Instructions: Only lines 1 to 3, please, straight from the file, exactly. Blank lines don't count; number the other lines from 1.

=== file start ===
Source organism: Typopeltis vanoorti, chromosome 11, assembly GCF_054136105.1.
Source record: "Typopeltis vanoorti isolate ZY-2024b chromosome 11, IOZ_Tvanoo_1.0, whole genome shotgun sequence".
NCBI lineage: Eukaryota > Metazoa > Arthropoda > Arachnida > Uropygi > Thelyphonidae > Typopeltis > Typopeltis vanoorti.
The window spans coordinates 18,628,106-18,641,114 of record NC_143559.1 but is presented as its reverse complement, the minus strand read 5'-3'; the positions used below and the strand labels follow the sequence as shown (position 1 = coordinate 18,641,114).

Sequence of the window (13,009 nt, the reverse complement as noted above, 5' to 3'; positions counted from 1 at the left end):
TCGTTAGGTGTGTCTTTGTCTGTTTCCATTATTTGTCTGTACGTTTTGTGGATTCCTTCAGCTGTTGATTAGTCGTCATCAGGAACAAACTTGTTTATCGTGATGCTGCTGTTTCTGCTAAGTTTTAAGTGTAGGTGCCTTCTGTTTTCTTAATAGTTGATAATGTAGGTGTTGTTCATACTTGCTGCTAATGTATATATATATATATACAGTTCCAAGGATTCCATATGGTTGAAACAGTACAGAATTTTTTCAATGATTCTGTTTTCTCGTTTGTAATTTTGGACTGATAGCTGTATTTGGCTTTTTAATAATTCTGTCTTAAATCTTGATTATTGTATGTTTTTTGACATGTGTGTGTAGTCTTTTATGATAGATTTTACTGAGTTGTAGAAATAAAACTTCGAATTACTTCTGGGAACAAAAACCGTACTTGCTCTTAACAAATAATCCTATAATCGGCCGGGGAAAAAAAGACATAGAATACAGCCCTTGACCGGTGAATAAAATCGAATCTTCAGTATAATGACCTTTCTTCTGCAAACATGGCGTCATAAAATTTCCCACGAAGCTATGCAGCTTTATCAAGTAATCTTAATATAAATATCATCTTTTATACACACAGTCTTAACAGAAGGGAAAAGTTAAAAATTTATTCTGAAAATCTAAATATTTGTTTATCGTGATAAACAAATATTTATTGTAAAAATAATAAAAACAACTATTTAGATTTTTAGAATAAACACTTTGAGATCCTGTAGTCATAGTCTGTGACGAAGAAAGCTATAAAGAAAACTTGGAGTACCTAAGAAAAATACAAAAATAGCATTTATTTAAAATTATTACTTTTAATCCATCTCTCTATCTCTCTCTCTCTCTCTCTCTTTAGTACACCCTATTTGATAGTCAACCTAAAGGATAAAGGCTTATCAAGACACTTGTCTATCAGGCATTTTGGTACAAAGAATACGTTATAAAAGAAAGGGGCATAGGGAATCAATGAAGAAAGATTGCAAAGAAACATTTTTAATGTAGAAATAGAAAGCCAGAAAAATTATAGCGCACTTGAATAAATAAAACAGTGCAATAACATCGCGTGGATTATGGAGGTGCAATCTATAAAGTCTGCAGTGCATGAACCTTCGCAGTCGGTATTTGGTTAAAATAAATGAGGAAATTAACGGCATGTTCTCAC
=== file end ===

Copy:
Source organism: Typopeltis vanoorti, chromosome 11, assembly GCF_054136105.1.
Source record: "Typopeltis vanoorti isolate ZY-2024b chromosome 11, IOZ_Tvanoo_1.0, whole genome shotgun sequence".
NCBI lineage: Eukaryota > Metazoa > Arthropoda > Arachnida > Uropygi > Thelyphonidae > Typopeltis > Typopeltis vanoorti.